Sunday, February 09, 2003
Crumbs From the Table of Joy (Cleveland Play House)
Crumbs won't fill you up at CPH
A review of ‘CRUMBS FROM THE TABLE OF JOY,’ as produced in another city, stated that the production’s “engagingly brisk pacing and energetic staging keep this consistently tense production from lapsing into too much negativity. While the subjects are tough, and the emotions run high, he [the director] has kept the relationships true, the battles broad, the surprises unexpected, and the resolutions encouraging.”
Unfortunately, the Cleveland Play House production of the play, as directed by Chuck Patterson, cannot make that claim. This is rather surprising as Patterson’s deft hand crafted last year CPH’S ‘AMEN CORNER’ to be one of the highlight productions of that season.
For some reason Patterson decided to stylize the production and give it a slow methodical pace. This decision emphasized the very talky nature of the script. It also made his actors often appear to be charactures rather than real people, losing the reality that would allow us to truly imagine the writing of the author who has been said to write like a cross between Tennessee Williams and Lorraine Hansberry.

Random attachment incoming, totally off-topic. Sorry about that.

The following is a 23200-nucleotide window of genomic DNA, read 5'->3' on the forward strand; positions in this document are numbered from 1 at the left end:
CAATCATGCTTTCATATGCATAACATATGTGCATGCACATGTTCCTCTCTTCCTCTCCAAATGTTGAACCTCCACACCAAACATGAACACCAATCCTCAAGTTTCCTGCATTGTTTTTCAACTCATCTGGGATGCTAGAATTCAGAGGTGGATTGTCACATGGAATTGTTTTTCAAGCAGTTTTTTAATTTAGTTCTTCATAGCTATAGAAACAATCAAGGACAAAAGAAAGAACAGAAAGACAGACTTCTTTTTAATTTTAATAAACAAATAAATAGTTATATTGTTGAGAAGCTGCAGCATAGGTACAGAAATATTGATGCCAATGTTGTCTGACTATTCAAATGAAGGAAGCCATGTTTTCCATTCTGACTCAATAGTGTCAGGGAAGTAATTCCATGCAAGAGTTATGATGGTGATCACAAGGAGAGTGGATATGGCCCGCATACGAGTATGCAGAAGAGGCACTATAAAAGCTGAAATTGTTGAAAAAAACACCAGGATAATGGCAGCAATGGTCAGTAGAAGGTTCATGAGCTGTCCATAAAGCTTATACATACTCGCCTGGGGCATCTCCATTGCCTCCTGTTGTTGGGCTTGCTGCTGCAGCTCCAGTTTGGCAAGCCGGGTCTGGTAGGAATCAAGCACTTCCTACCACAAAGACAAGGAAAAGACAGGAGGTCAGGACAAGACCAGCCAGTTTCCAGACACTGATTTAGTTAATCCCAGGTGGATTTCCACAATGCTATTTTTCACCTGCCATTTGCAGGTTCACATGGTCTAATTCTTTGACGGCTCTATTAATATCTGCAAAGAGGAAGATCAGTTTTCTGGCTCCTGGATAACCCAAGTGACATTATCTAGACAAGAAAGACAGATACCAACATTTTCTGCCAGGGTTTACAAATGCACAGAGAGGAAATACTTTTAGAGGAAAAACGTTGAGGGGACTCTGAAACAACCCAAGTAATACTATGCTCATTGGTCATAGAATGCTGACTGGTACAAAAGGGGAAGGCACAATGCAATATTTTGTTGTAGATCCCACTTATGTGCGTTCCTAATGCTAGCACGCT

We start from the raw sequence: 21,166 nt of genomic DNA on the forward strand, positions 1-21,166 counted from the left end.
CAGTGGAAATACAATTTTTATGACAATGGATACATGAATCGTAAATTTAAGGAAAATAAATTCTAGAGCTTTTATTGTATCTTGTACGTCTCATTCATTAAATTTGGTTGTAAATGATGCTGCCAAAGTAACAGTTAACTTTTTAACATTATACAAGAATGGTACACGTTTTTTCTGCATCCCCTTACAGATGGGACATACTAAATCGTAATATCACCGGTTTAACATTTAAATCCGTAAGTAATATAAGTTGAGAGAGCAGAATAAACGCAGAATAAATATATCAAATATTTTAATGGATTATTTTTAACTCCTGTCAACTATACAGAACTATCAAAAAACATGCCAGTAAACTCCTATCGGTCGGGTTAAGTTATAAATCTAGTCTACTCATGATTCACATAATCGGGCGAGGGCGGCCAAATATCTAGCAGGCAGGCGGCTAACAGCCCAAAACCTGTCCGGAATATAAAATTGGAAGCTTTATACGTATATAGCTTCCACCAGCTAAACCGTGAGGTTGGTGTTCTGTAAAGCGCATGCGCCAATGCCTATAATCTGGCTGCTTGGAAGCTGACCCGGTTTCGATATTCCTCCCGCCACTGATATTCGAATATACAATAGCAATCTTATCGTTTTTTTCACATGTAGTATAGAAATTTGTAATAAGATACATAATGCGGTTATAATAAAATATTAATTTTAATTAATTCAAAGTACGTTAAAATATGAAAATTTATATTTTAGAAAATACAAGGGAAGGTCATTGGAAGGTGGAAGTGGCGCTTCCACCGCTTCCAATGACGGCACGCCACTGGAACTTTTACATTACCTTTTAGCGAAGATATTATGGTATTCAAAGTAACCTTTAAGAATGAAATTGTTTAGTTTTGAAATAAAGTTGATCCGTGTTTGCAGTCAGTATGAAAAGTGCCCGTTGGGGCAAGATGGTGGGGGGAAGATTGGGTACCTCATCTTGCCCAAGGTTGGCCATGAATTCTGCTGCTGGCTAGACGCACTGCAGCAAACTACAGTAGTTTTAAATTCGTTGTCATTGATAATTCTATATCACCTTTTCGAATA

‘CRUMBS FROM THE TABLE OF JOY’ tells the story of a widower who moves from rural Florida to Brooklyn with his two nearly grown daughters. It’s the 1950s and we learn about the complexity of the post Second World War years when Black life changed with the Civil rights movement, integration, and the presence of charismatic religious leaders such as Father Divine, who pioneered integrated worship. The tale is told through the eyes and voice of 17 year-old Ernestine.
Ayanna Silveris’s Ernestine lacks the emotional involvement to aid us to understand the depth of her feelings. Instead of moving swiftly between narrator and participant, she has been directed to be hesitant and pensive. Zinab Jah, portraying Ernestine’s sister Ermina is a delight. Terry Alexander is much to pensive as their father Godfrey. Vivian Reed, as their aunt, is both entertaining and properly pathetic. She clearly allows us to know the conflict that is going on within her, though, at times, she too is the victim of the stylized directing. Meg Kelly Schroeder has difficulty with the required German accent and stays on the surface of the role of the caucasian woman who marries Godfrey.
Scenic designer Felix Cochren has created a functional set which allows for easy movement and helps set the proper mood. Robin Heath has selected music that aids in our understanding of the era.
Capsule Judgement: The CPH production of ‘CRUMBS FROM THE TABLE OF JOY,’ leaves too much of the joy on the table.